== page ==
Elisabeth Kübler-Ross said, “The most beautiful people are those who have known defeat, known suffering, known struggle, known loss, and have found their way out of the depths. These persons have an appreciation, a sensitivity and an understanding of life that fills them with compassion, gentleness, and a deep loving concern. Beautiful people do not just happen.” I first became acquainted with Kübler-Ross my freshman year in high school – quite accidentally, and by osmosis. My freshman English teacher was Joanne Fahey, who also taught an upper-class elective on Thanatology that used Kübler-Ross’ “On Death and Dying” as its primary text. Seeing students with copies and finding a couple of copies in Ms. Fahey’s classroom, I eventually picked it up and read parts of it. I also think Jiddu Krishnamurti’s “Think on These Things” entered by consciousness the same way. I was very lucky to land in Ms. Fahey’s Freshman Honors English class, by the way. As a transfer student (we had just moved from Ohio that summer), by the time I got to pick my first year classes, the Honors classes were full with a long waiting list. I therefore landed instead in David Spaid’s regular freshman English class. It is to Mr. Spaid’s credit that upon reading my first assignment, he pushed to have me reassigned to Ms. Fahey’s class almost immediately. Both of them saw something in me that I certainly took a long time to recognize myself, and I will never forget their encouragement (and often, gentle scolding).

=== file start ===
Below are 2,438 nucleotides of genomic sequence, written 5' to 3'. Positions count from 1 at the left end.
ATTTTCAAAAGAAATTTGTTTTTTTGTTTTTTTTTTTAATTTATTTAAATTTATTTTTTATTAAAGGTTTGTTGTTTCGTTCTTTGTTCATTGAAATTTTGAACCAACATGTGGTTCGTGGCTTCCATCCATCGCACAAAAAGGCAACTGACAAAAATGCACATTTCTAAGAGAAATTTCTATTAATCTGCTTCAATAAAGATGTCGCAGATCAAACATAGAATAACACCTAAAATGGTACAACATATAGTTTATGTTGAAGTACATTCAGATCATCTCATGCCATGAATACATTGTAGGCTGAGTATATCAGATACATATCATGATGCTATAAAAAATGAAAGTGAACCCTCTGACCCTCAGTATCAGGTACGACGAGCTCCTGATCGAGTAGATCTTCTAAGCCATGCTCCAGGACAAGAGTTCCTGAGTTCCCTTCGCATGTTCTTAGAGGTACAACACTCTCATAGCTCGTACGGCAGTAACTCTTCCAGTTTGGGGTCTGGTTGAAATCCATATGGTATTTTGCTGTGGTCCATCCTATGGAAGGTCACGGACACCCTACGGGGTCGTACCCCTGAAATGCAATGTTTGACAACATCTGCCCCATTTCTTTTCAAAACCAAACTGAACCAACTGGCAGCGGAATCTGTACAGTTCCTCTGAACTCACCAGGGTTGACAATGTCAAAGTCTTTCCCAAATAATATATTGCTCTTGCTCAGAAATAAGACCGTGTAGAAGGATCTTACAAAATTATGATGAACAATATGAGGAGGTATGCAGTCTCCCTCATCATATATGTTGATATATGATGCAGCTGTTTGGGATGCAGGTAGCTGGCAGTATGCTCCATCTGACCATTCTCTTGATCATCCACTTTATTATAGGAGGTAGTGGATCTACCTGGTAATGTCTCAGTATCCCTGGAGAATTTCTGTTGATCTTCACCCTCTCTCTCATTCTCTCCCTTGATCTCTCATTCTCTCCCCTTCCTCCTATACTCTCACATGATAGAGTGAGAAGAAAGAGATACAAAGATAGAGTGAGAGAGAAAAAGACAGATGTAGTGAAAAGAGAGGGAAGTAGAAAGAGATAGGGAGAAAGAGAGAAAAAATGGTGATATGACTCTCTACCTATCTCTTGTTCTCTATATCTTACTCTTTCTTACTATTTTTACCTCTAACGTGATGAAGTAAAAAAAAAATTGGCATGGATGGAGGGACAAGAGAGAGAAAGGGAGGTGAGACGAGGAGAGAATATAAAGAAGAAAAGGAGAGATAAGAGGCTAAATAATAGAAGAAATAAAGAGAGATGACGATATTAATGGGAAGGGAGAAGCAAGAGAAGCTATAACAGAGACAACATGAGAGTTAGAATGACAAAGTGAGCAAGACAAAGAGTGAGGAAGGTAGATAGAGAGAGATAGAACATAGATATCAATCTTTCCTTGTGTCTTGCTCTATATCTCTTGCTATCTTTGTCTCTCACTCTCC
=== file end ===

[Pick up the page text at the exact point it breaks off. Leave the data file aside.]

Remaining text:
When it comes to surviving love and loss, I suppose everyone feels they’ve had their share. Of course, it’s a very subjective measure in any case. Throughout our lives what we call “love” and what we consider “loss” evolve almost geometrically, and often in directions that make both states probably unrecognizable to us at any other time of life.
When you’re young, love and loss are different from when you’re older. Maybe not different, maybe just profound on a different scale, measured by a different yardstick. When you’ve only had one friend in your short life, losing that friend is monumental – regardless of the reason. When you don’t make friends easily to begin with, a life that involves moving every seven years or so results in a pattern of loss that establishes how you interact and entertain people for the rest of your life. It’s hard to put down roots anywhere when you’ve been repotted several times. You learn to get your nourishment nearer the surface.